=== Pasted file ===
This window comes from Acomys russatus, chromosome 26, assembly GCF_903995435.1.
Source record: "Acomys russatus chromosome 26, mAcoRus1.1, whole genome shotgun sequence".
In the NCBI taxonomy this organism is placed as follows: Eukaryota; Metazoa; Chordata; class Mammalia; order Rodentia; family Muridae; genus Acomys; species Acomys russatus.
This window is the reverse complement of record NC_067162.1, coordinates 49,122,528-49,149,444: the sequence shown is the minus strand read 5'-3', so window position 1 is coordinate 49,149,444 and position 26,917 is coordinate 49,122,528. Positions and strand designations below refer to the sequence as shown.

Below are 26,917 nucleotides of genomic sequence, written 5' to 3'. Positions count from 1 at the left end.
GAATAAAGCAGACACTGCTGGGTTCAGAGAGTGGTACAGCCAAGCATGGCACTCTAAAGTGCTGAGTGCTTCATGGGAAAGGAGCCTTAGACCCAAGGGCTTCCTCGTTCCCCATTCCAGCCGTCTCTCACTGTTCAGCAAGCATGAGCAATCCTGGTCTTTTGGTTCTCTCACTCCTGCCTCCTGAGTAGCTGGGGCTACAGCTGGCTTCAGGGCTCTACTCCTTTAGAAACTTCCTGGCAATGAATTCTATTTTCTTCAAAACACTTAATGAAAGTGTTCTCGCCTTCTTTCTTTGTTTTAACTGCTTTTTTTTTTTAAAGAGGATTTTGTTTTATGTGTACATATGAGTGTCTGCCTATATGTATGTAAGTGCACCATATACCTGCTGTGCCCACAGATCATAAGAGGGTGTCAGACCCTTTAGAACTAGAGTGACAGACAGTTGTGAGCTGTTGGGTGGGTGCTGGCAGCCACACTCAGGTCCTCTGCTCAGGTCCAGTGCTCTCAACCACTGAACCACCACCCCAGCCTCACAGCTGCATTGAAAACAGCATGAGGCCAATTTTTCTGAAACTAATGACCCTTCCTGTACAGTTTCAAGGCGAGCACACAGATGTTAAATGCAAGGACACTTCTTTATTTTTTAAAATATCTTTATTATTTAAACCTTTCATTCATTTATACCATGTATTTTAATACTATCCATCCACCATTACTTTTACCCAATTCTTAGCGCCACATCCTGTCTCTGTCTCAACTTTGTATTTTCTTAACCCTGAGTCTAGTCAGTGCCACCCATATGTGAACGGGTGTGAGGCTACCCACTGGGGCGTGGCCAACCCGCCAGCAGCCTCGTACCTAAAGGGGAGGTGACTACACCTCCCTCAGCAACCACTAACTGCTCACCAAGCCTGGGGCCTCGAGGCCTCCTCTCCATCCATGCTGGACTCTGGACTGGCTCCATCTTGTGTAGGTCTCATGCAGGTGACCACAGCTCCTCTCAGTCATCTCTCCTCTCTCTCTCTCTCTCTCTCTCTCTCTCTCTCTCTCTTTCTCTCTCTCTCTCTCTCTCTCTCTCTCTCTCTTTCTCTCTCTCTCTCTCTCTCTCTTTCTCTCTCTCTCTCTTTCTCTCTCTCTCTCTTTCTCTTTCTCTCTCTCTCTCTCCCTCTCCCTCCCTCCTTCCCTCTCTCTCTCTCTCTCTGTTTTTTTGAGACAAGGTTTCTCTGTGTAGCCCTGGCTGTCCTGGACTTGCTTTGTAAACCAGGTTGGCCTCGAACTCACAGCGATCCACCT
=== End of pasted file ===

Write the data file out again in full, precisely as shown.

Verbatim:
This window comes from Acomys russatus, chromosome 26, assembly GCF_903995435.1.
Source record: "Acomys russatus chromosome 26, mAcoRus1.1, whole genome shotgun sequence".
In the NCBI taxonomy this organism is placed as follows: Eukaryota; Metazoa; Chordata; class Mammalia; order Rodentia; family Muridae; genus Acomys; species Acomys russatus.
This window is the reverse complement of record NC_067162.1, coordinates 49,122,528-49,149,444: the sequence shown is the minus strand read 5'-3', so window position 1 is coordinate 49,149,444 and position 26,917 is coordinate 49,122,528. Positions and strand designations below refer to the sequence as shown.

Below are 26,917 nucleotides of genomic sequence, written 5' to 3'. Positions count from 1 at the left end.
GAATAAAGCAGACACTGCTGGGTTCAGAGAGTGGTACAGCCAAGCATGGCACTCTAAAGTGCTGAGTGCTTCATGGGAAAGGAGCCTTAGACCCAAGGGCTTCCTCGTTCCCCATTCCAGCCGTCTCTCACTGTTCAGCAAGCATGAGCAATCCTGGTCTTTTGGTTCTCTCACTCCTGCCTCCTGAGTAGCTGGGGCTACAGCTGGCTTCAGGGCTCTACTCCTTTAGAAACTTCCTGGCAATGAATTCTATTTTCTTCAAAACACTTAATGAAAGTGTTCTCGCCTTCTTTCTTTGTTTTAACTGCTTTTTTTTTTTAAAGAGGATTTTGTTTTATGTGTACATATGAGTGTCTGCCTATATGTATGTAAGTGCACCATATACCTGCTGTGCCCACAGATCATAAGAGGGTGTCAGACCCTTTAGAACTAGAGTGACAGACAGTTGTGAGCTGTTGGGTGGGTGCTGGCAGCCACACTCAGGTCCTCTGCTCAGGTCCAGTGCTCTCAACCACTGAACCACCACCCCAGCCTCACAGCTGCATTGAAAACAGCATGAGGCCAATTTTTCTGAAACTAATGACCCTTCCTGTACAGTTTCAAGGCGAGCACACAGATGTTAAATGCAAGGACACTTCTTTATTTTTTAAAATATCTTTATTATTTAAACCTTTCATTCATTTATACCATGTATTTTAATACTATCCATCCACCATTACTTTTACCCAATTCTTAGCGCCACATCCTGTCTCTGTCTCAACTTTGTATTTTCTTAACCCTGAGTCTAGTCAGTGCCACCCATATGTGAACGGGTGTGAGGCTACCCACTGGGGCGTGGCCAACCCGCCAGCAGCCTCGTACCTAAAGGGGAGGTGACTACACCTCCCTCAGCAACCACTAACTGCTCACCAAGCCTGGGGCCTCGAGGCCTCCTCTCCATCCATGCTGGACTCTGGACTGGCTCCATCTTGTGTAGGTCTCATGCAGGTGACCACAGCTCCTCTCAGTCATCTCTCCTCTCTCTCTCTCTCTCTCTCTCTCTCTCTCTCTCTCTTTCTCTCTCTCTCTCTCTCTCTCTCTCTCTCTCTTTCTCTCTCTCTCTCTCTCTCTCTTTCTCTCTCTCTCTCTTTCTCTCTCTCTCTCTTTCTCTTTCTCTCTCTCTCTCTCCCTCTCCCTCCCTCCTTCCCTCTCTCTCTCTCTCTCTGTTTTTTTGAGACAAGGTTTCTCTGTGTAGCCCTGGCTGTCCTGGACTTGCTTTGTAAACCAGGTTGGCCTCGAACTCACAGCGATCCACCT